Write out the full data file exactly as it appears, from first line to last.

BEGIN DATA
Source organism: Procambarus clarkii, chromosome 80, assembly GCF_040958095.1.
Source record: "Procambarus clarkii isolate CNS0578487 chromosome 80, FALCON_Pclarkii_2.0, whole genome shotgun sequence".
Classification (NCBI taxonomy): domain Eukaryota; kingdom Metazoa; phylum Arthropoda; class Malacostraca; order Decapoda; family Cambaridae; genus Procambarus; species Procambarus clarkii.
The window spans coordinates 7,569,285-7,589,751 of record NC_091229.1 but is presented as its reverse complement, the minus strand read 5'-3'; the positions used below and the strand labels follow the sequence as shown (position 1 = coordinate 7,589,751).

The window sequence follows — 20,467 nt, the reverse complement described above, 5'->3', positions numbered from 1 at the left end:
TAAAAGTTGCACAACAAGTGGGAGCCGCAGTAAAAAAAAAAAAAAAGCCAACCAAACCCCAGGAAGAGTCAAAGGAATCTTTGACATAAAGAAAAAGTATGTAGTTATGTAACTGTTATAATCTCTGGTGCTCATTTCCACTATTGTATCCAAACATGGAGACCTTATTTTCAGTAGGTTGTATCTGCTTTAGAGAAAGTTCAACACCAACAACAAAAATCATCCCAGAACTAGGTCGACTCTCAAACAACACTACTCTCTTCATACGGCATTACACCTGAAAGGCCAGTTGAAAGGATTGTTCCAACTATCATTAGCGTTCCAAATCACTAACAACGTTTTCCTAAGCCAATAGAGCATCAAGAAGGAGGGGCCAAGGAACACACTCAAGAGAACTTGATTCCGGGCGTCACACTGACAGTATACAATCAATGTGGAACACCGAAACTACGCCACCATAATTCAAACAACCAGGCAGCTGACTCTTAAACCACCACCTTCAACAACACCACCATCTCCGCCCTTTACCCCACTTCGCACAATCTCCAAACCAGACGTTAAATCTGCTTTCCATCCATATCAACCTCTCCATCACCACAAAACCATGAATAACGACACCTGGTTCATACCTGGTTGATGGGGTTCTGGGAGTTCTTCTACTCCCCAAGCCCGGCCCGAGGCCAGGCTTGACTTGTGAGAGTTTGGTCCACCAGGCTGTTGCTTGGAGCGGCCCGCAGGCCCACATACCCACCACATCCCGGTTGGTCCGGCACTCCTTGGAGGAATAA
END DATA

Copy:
Source organism: Procambarus clarkii, chromosome 80, assembly GCF_040958095.1.
Source record: "Procambarus clarkii isolate CNS0578487 chromosome 80, FALCON_Pclarkii_2.0, whole genome shotgun sequence".
Classification (NCBI taxonomy): domain Eukaryota; kingdom Metazoa; phylum Arthropoda; class Malacostraca; order Decapoda; family Cambaridae; genus Procambarus; species Procambarus clarkii.
The window spans coordinates 7,569,285-7,589,751 of record NC_091229.1 but is presented as its reverse complement, the minus strand read 5'-3'; the positions used below and the strand labels follow the sequence as shown (position 1 = coordinate 7,589,751).

The window sequence follows — 20,467 nt, the reverse complement described above, 5'->3', positions numbered from 1 at the left end:
TAAAAGTTGCACAACAAGTGGGAGCCGCAGTAAAAAAAAAAAAAAAGCCAACCAAACCCCAGGAAGAGTCAAAGGAATCTTTGACATAAAGAAAAAGTATGTAGTTATGTAACTGTTATAATCTCTGGTGCTCATTTCCACTATTGTATCCAAACATGGAGACCTTATTTTCAGTAGGTTGTATCTGCTTTAGAGAAAGTTCAACACCAACAACAAAAATCATCCCAGAACTAGGTCGACTCTCAAACAACACTACTCTCTTCATACGGCATTACACCTGAAAGGCCAGTTGAAAGGATTGTTCCAACTATCATTAGCGTTCCAAATCACTAACAACGTTTTCCTAAGCCAATAGAGCATCAAGAAGGAGGGGCCAAGGAACACACTCAAGAGAACTTGATTCCGGGCGTCACACTGACAGTATACAATCAATGTGGAACACCGAAACTACGCCACCATAATTCAAACAACCAGGCAGCTGACTCTTAAACCACCACCTTCAACAACACCACCATCTCCGCCCTTTACCCCACTTCGCACAATCTCCAAACCAGACGTTAAATCTGCTTTCCATCCATATCAACCTCTCCATCACCACAAAACCATGAATAACGACACCTGGTTCATACCTGGTTGATGGGGTTCTGGGAGTTCTTCTACTCCCCAAGCCCGGCCCGAGGCCAGGCTTGACTTGTGAGAGTTTGGTCCACCAGGCTGTTGCTTGGAGCGGCCCGCAGGCCCACATACCCACCACATCCCGGTTGGTCCGGCACTCCTTGGAGGAATAA